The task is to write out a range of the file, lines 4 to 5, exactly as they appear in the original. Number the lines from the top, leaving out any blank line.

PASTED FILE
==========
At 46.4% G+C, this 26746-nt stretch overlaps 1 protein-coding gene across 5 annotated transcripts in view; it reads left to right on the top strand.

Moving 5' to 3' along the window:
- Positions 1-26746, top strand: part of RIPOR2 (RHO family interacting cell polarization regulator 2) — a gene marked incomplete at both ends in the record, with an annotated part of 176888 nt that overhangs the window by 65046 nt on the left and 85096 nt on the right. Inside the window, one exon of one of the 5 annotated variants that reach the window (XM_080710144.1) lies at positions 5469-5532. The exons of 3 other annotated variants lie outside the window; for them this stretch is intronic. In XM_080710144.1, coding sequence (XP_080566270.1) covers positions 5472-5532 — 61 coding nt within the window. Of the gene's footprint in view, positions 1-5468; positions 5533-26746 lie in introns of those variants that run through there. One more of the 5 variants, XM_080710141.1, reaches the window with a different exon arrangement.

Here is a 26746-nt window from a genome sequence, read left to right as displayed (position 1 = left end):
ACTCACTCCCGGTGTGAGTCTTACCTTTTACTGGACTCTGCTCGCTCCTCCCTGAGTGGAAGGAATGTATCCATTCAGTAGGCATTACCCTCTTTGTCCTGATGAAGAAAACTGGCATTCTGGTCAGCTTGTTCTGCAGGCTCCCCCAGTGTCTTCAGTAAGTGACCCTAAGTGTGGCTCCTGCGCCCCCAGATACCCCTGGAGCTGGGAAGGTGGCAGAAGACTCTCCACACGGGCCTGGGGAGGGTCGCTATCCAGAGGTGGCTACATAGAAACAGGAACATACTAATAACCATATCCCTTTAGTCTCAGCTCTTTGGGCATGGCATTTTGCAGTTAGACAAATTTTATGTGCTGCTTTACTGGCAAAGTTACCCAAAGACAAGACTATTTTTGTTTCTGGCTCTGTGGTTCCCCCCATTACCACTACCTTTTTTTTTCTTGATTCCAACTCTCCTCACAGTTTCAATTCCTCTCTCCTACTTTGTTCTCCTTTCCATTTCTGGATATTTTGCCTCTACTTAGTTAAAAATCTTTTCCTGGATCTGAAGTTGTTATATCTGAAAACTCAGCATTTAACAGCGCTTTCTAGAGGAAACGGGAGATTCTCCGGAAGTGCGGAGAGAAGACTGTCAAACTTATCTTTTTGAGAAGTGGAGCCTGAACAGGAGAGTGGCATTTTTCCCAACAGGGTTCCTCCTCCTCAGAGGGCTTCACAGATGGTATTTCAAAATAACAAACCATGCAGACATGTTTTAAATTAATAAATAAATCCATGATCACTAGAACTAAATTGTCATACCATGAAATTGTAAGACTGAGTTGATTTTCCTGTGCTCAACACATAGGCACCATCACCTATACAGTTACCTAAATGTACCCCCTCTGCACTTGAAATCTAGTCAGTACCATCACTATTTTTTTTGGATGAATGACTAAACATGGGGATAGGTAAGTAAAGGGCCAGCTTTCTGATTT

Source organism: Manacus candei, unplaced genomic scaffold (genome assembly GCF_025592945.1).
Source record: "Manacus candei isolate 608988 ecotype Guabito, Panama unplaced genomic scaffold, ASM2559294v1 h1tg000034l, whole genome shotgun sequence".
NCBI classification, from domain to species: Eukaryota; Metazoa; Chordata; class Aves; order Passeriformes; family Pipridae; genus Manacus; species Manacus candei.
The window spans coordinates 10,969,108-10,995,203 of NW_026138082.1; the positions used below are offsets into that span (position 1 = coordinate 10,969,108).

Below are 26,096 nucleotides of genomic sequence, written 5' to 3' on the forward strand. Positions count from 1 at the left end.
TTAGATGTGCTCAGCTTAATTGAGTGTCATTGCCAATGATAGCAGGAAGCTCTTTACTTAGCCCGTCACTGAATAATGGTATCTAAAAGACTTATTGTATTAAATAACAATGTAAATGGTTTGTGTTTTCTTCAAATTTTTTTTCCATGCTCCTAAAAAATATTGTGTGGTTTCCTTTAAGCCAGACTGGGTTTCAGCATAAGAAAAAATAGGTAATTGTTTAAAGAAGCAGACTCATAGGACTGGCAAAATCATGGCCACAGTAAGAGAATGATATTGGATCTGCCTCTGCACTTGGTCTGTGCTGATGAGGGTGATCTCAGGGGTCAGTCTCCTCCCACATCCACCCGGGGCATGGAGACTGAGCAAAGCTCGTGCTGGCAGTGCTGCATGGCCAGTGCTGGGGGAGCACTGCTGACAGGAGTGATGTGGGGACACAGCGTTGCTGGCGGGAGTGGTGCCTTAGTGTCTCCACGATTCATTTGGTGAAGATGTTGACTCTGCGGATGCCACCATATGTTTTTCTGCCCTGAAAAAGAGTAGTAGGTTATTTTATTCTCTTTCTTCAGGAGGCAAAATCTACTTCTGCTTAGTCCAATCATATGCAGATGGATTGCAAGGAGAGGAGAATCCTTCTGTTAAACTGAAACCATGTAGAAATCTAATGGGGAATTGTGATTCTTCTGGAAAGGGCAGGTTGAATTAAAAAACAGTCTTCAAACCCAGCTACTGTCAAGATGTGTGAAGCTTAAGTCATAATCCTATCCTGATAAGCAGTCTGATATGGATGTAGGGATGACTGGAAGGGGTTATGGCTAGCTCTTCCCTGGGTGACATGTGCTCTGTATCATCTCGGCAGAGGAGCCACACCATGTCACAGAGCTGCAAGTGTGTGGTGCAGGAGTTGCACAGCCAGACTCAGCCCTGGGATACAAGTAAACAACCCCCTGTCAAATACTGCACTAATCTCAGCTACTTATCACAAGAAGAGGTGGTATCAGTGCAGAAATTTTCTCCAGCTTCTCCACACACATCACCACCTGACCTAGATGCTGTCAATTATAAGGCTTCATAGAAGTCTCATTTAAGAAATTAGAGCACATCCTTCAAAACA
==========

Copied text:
Here is a 26746-nt window from a genome sequence, read left to right as displayed (position 1 = left end):
ACTCACTCCCGGTGTGAGTCTTACCTTTTACTGGACTCTGCTCGCTCCTCCCTGAGTGGAAGGAATGTATCCATTCAGTAGGCATTACCCTCTTTGTCCTGATGAAGAAAACTGGCATTCTGGTCAGCTTGTTCTGCAGGCTCCCCCAGTGTCTTCAGTAAGTGACCCTAAGTGTGGCTCCTGCGCCCCCAGATACCCCTGGAGCTGGGAAGGTGGCAGAAGACTCTCCACACGGGCCTGGGGAGGGTCGCTATCCAGAGGTGGCTACATAGAAACAGGAACATACTAATAACCATATCCCTTTAGTCTCAGCTCTTTGGGCATGGCATTTTGCAGTTAGACAAATTTTATGTGCTGCTTTACTGGCAAAGTTACCCAAAGACAAGACTATTTTTGTTTCTGGCTCTGTGGTTCCCCCCATTACCACTACCTTTTTTTTTCTTGATTCCAACTCTCCTCACAGTTTCAATTCCTCTCTCCTACTTTGTTCTCCTTTCCATTTCTGGATATTTTGCCTCTACTTAGTTAAAAATCTTTTCCTGGATCTGAAGTTGTTATATCTGAAAACTCAGCATTTAACAGCGCTTTCTAGAGGAAACGGGAGATTCTCCGGAAGTGCGGAGAGAAGACTGTCAAACTTATCTTTTTGAGAAGTGGAGCCTGAACAGGAGAGTGGCATTTTTCCCAACAGGGTTCCTCCTCCTCAGAGGGCTTCACAGATGGTATTTCAAAATAACAAACCATGCAGACATGTTTTAAATTAATAAATAAATCCATGATCACTAGAACTAAATTGTCATACCATGAAATTGTAAGACTGAGTTGATTTTCCTGTGCTCAACACATAGGCACCATCACCTATACAGTTACCTAAATGTACCCCCTCTGCACTTGAAATCTAGTCAGTACCATCACTATTTTTTTTGGATGAATGACTAAACATGGGGATAGGTAAGTAAAGGGCCAGCTTTCTGATTT